My point in all this? We can spend a lot of time and energy focused on things that have no real benefit, or we can use the things that we already have to make things more fun and interesting. And the kinds of skills that people can develop are really amazing — some of those yo yo performers are absolutely incredible and you would never know from looking at them what they can actually accomplish. A yo yo in each hand, doing tricks that amaze.

This 3-minute video at the 2005 yo yo championship has had over 4 million views. Three minutes of amazing tricks with a spinning toy and people developing the intrinsic motivation to take their skills to an unreal and unimaginable level. Why can’t we do this more often in the workplace?

Suzuki yo yo

Its about people and performance, people.
And the Round Wheels and motivation are already in the wagon!

Elegant Solutions

Dr. Scott Simmerman is a designer of team building games and organization improvement tools. Managing Partner of Performance Management Company since 1984, he is an experienced presenter and consultant.

Connect with Scott on Google+ – you can reach Scott at

Follow Scott’s posts on Pinterest:
Scott’s blog on Poems and Quips on Workplace Improvement is here.

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Bill Cosby, John LeCarre and Jim Collins on Improving Workplace Performance and Motivation

Bill Cosby made a great presentation years ago at the Society for Human Resource Management (SHRM) Conference in San Diego. he told the story of:

… two geniuses and two human resources professionals at the gates of heaven, all trying to get in. The gatekeeper said there was a simple way to gain entry: just give God a question that he couldn’t answer. If you could stump him, you got in.

The Geniuses huddled and talked back and forth for a while, but no matter how hard they tried to ask questions, God always had the answer.

Those two human resources people, on the other hand, huddled for just a moment, scribbled down a single question and handed it to the gatekeeper.

He reappeared a few minutes later and said they had done well and that God was stumped, so they could enter Heaven when they liked. 

The geniuses were puzzled. How? What, they asked the gatekeeper, could those two HR people have possibly been able to ask God that he couldn’t answer?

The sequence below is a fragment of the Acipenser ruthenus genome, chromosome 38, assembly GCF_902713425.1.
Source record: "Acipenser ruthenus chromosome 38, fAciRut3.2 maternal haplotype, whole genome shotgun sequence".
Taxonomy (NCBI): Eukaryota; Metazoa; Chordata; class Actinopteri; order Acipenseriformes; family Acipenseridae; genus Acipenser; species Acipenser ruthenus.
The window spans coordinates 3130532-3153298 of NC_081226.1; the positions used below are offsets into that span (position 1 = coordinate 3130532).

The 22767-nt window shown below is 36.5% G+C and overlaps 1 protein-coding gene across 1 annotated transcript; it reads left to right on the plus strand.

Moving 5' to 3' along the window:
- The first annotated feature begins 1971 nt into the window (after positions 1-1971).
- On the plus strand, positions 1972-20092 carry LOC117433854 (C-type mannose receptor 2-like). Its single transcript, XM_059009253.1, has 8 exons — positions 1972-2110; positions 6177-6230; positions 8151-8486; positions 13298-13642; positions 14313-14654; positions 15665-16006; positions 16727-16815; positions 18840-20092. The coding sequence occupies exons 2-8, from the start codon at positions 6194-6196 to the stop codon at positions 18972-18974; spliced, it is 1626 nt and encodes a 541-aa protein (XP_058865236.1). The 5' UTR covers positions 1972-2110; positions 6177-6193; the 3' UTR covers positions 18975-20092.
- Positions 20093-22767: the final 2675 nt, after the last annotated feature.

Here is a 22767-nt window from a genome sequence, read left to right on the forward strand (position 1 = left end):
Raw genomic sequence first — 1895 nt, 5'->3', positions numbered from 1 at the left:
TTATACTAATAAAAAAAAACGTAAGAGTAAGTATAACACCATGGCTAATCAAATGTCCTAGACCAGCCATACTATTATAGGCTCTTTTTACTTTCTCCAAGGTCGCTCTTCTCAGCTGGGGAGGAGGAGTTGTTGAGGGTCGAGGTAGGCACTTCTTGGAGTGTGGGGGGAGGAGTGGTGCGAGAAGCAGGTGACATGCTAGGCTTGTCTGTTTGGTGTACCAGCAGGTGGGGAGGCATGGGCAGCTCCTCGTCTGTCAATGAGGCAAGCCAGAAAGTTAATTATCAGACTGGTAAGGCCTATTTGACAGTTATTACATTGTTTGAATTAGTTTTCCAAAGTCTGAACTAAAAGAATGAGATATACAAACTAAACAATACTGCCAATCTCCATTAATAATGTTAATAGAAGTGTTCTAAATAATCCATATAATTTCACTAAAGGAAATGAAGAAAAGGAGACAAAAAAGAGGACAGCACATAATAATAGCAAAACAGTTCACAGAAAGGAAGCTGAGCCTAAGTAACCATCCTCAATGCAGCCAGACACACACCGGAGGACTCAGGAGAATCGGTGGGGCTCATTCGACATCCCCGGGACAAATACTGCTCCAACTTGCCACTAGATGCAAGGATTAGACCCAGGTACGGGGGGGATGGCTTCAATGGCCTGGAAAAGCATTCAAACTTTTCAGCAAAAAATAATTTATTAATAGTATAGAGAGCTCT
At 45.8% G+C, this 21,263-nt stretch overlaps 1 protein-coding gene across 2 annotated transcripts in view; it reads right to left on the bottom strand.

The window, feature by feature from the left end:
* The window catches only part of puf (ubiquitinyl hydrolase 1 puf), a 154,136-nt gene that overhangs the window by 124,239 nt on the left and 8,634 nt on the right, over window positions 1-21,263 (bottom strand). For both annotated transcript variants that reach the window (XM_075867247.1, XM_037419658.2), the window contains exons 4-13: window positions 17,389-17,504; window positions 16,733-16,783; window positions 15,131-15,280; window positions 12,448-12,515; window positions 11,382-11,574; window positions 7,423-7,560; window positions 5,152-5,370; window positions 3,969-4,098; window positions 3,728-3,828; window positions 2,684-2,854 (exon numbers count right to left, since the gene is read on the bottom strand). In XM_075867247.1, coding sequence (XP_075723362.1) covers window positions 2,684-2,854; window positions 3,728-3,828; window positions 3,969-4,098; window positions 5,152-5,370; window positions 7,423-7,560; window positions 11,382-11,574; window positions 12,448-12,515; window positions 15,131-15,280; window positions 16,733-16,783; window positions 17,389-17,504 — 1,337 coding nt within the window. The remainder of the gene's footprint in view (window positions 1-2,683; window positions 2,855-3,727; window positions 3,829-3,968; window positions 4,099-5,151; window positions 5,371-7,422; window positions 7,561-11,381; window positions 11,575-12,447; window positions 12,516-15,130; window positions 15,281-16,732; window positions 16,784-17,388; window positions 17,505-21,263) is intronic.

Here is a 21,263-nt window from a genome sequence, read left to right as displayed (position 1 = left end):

It was simple, the gatekeeper said:  “They asked God when the company they had been working for was going to get its shit together.”

The joke was well received because of the reality:  Businesses really don’t have it together!

The workforce and staff know it to be true and pretty uniform across organizations. These same people, as customers, undoubtedly feel it when interacting.

Square Wheels One with Customer Riding

But top managements just don’t seem to be aware that they do not really know what is happening or if they have the right operational policies and procedures in place.

As the author John LeCarre, once wrote,

“A desk is a dangerous place from which to view the world.”

Jim Collins, author of management books as Good to Great and Built to Last, showed that a very typical problem is that “the CEO has already made a decision, and that view of “leadership” was to get people to participate so that they feel good about the decision already made.” This is a really poor way to manage because, “you’re ignoring people who might know a lot that would be useful in making the decision.”

Collins added: “You’re accepting the idea that because you’re in the CEO seat, you somehow know more or you’re really smarter than everyone else, But what you’re really doing is cutting yourself off from hearing options or ideas that might be better.”

The story and Collins’ research make the same point:  Leaders are not fully informed. They know some things but not everything. They tend to look at numbers and receive information that has been filtered a number of times (see how I close this with, “In The Beginning!”). Senior leadership seldom actually deal with customers or customer problems and do not have their hands on the keyboards and phone pads that influence results and touch the business. And talking with the CEO of another company does not make them hands-on, either!

A Desk is Dangerous Place from which to View the World

People down in the trenches understand an awful lot more about the business than the executive suite people give them credit for and they have good hands-on feelings about the causes of a lot of problems. They also have a lot of good ideas about how to make the business operate more efficiently and more effectively. While they may not understand the Big Picture and the overall issues, they certainly know a lot about how things actually work in their areas of expertise.

The problem is, the people with their hands on things are generally not asked what they think or about what should be done differently. They are often pushed into competing with other departments rather than collaborating in meaningful ways. Worse, from a motivational and developmental perspective, they are often simply handed down decisions without being given an opportunity to have any meaningful input or change to those ideas – this generates compliance.

Heck, even God would probably understand the issues and opportunities communicated in my favorite quote:

“Nobody ever washes a rental car.”